I believe that having more consideration for sober spaces not only will nurture relationships with recovering addicts, it also will be more accessible to youth and will build more skills around de-stressing and coping with the microaggressions that we face daily; More importantly it will start conversations about the people who are not hanging out because of inaccessibility. I dream of a world where I can be with my differently abled friends more than once a year. I want to be able to talk not only about how sober spaces are not considered in queer spaces but how it is connected to the ways that ableism runs our lives and how our attitudes toward ableism keeps disabled people isolated. This is only one way that the queer community can improve, there are many ways that ableism separates us, consider learning about those too.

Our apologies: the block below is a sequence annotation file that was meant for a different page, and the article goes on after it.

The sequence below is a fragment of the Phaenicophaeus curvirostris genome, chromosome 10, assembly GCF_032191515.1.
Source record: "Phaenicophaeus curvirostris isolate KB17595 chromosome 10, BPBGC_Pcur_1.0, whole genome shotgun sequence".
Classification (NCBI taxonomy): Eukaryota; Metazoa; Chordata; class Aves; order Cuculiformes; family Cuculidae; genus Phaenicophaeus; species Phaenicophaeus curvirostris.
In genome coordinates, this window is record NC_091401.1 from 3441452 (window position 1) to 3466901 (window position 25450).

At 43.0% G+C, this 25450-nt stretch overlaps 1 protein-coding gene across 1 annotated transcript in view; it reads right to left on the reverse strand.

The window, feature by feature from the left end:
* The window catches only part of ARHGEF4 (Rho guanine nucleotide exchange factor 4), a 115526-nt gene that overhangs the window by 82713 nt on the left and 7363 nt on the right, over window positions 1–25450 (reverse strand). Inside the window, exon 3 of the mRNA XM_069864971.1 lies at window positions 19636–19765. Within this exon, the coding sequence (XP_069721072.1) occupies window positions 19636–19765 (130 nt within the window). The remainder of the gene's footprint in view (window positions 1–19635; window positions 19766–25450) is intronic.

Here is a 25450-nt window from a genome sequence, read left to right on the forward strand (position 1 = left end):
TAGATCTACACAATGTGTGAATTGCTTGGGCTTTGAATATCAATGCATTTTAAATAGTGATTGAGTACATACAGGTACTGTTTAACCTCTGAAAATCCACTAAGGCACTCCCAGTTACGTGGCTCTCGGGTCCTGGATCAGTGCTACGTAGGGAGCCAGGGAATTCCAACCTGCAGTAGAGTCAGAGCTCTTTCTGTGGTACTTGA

Ultimately, I think it’s so important to have more community centers and safe spaces that aren’t centering alcohol or substance use. With so many youth experiencing homelessness identifying as LGBTQ+ and part of our own community not legally able to drink, with such a high rate of alcohol and substance abuse in our community, with the intersectionality of classism, racism, ableism, and so much more, with all of that in mind – having safe spaces for the LGBTQ+ community that aren’t bars or clubs is something that’s super important for me.e

I don’t want the bars and clubs that have so much history behind them to up and disappear; nor do I want people to stop going to them if that’s something they really enjoy doing. Instead, I just hope that we can start creating more safe, sober, and all ages places for the queer community to come together.